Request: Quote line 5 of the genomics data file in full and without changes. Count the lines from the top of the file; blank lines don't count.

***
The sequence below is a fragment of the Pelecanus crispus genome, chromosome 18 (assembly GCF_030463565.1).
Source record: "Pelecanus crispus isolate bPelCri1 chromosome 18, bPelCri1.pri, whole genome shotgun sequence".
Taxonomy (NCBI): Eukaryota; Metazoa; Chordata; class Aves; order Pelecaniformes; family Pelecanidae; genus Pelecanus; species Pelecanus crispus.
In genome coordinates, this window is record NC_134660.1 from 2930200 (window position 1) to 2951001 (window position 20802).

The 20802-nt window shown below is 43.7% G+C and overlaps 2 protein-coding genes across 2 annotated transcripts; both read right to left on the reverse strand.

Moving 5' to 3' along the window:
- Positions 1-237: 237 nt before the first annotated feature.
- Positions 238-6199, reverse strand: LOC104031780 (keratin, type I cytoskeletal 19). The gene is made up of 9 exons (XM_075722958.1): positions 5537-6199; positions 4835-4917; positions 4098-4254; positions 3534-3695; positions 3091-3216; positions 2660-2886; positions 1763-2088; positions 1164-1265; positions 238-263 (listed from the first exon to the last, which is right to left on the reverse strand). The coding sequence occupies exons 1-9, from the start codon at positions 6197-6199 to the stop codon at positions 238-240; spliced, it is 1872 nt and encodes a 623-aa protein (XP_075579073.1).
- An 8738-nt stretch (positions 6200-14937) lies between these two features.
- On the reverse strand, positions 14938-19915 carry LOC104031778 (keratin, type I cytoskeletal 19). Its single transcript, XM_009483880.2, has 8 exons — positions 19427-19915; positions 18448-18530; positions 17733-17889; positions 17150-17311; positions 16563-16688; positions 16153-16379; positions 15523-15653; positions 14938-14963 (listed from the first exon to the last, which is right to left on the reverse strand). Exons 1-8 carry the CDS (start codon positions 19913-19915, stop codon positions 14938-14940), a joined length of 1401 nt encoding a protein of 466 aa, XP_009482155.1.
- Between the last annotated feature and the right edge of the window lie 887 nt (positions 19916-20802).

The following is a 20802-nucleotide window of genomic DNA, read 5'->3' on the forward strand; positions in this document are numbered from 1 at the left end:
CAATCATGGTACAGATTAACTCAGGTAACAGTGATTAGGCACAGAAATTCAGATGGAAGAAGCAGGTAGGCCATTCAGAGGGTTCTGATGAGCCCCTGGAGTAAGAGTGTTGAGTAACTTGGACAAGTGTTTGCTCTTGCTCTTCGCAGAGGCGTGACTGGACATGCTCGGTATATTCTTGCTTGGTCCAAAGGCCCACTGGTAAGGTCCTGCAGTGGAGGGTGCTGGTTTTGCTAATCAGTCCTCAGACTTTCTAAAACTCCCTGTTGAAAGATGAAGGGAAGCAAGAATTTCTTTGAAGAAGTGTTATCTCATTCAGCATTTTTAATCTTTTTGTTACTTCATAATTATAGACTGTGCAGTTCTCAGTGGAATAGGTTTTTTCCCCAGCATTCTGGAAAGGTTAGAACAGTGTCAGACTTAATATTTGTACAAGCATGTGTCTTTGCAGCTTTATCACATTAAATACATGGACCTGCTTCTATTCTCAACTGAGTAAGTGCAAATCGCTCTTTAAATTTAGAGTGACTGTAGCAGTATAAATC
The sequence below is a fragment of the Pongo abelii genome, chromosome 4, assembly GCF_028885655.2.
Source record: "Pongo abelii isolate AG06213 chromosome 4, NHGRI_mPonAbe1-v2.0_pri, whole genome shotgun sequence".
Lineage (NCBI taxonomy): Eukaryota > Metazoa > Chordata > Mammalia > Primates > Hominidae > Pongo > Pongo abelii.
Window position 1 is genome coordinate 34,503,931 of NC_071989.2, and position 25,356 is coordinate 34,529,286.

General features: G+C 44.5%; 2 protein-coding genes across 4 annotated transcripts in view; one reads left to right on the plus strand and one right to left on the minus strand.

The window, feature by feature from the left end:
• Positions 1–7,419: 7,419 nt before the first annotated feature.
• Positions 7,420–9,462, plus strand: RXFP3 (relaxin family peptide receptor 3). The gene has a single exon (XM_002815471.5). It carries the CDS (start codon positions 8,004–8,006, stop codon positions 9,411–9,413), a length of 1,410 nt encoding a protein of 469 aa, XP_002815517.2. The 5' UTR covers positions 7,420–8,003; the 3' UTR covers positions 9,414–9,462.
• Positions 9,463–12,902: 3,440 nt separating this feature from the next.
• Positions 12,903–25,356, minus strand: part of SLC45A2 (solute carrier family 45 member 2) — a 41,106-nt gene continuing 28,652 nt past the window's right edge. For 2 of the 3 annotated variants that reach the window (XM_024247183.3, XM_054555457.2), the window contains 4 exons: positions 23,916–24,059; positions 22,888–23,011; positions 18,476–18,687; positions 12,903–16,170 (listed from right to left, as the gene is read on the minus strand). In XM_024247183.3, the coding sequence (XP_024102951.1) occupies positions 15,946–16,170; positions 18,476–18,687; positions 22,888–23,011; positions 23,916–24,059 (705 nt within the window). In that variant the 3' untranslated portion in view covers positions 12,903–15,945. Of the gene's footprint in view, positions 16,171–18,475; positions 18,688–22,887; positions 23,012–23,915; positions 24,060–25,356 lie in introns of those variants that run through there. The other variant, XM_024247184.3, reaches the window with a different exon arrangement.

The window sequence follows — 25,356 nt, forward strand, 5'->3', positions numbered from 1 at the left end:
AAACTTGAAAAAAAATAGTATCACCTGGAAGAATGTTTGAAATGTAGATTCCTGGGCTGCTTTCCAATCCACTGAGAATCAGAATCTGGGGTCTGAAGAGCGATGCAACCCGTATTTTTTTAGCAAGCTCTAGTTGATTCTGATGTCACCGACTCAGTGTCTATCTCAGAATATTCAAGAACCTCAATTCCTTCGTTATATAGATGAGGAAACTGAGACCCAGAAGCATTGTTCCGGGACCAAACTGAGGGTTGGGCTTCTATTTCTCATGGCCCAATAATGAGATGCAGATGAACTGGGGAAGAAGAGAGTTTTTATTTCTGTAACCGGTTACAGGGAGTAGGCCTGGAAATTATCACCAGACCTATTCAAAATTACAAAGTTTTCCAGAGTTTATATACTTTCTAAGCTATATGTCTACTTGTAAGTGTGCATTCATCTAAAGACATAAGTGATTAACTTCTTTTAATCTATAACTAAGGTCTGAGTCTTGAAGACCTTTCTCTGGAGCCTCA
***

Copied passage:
The 20802-nt window shown below is 43.7% G+C and overlaps 2 protein-coding genes across 2 annotated transcripts; both read right to left on the reverse strand.